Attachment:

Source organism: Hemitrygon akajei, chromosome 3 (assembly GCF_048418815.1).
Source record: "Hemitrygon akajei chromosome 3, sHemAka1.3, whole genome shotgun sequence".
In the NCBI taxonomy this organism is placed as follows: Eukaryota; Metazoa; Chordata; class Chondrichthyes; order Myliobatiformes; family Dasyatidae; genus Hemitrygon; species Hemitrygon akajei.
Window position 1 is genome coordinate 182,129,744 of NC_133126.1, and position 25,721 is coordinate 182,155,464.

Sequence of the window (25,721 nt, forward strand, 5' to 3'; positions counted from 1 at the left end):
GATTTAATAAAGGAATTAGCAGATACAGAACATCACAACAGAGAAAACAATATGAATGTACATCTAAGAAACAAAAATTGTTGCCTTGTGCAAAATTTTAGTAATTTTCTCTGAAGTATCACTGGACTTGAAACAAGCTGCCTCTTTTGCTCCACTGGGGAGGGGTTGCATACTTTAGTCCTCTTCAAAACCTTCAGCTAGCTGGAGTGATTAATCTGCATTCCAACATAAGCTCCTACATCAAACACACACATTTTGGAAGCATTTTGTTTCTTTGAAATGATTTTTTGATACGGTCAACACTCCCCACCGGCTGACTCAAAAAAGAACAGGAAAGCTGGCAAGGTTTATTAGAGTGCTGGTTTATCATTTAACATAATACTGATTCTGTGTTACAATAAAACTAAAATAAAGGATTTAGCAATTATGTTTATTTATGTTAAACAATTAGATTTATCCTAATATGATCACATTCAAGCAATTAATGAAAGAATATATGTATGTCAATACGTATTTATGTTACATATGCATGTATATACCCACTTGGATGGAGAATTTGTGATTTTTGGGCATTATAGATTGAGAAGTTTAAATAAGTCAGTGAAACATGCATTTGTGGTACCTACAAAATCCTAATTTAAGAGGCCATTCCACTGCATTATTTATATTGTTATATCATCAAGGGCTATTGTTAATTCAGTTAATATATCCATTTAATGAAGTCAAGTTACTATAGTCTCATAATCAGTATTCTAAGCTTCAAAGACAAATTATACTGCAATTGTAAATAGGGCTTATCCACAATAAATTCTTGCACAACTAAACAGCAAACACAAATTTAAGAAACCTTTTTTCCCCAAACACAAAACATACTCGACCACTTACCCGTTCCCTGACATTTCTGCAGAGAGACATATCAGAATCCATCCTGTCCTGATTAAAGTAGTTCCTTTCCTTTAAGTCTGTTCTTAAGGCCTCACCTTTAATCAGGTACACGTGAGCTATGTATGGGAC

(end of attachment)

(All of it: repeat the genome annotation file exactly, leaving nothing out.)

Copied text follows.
Source organism: Hemitrygon akajei, chromosome 3 (assembly GCF_048418815.1).
Source record: "Hemitrygon akajei chromosome 3, sHemAka1.3, whole genome shotgun sequence".
In the NCBI taxonomy this organism is placed as follows: Eukaryota; Metazoa; Chordata; class Chondrichthyes; order Myliobatiformes; family Dasyatidae; genus Hemitrygon; species Hemitrygon akajei.
Window position 1 is genome coordinate 182,129,744 of NC_133126.1, and position 25,721 is coordinate 182,155,464.

Sequence of the window (25,721 nt, forward strand, 5' to 3'; positions counted from 1 at the left end):
GATTTAATAAAGGAATTAGCAGATACAGAACATCACAACAGAGAAAACAATATGAATGTACATCTAAGAAACAAAAATTGTTGCCTTGTGCAAAATTTTAGTAATTTTCTCTGAAGTATCACTGGACTTGAAACAAGCTGCCTCTTTTGCTCCACTGGGGAGGGGTTGCATACTTTAGTCCTCTTCAAAACCTTCAGCTAGCTGGAGTGATTAATCTGCATTCCAACATAAGCTCCTACATCAAACACACACATTTTGGAAGCATTTTGTTTCTTTGAAATGATTTTTTGATACGGTCAACACTCCCCACCGGCTGACTCAAAAAAGAACAGGAAAGCTGGCAAGGTTTATTAGAGTGCTGGTTTATCATTTAACATAATACTGATTCTGTGTTACAATAAAACTAAAATAAAGGATTTAGCAATTATGTTTATTTATGTTAAACAATTAGATTTATCCTAATATGATCACATTCAAGCAATTAATGAAAGAATATATGTATGTCAATACGTATTTATGTTACATATGCATGTATATACCCACTTGGATGGAGAATTTGTGATTTTTGGGCATTATAGATTGAGAAGTTTAAATAAGTCAGTGAAACATGCATTTGTGGTACCTACAAAATCCTAATTTAAGAGGCCATTCCACTGCATTATTTATATTGTTATATCATCAAGGGCTATTGTTAATTCAGTTAATATATCCATTTAATGAAGTCAAGTTACTATAGTCTCATAATCAGTATTCTAAGCTTCAAAGACAAATTATACTGCAATTGTAAATAGGGCTTATCCACAATAAATTCTTGCACAACTAAACAGCAAACACAAATTTAAGAAACCTTTTTTCCCCAAACACAAAACATACTCGACCACTTACCCGTTCCCTGACATTTCTGCAGAGAGACATATCAGAATCCATCCTGTCCTGATTAAAGTAGTTCCTTTCCTTTAAGTCTGTTCTTAAGGCCTCACCTTTAATCAGGTACACGTGAGCTATGTATGGGAC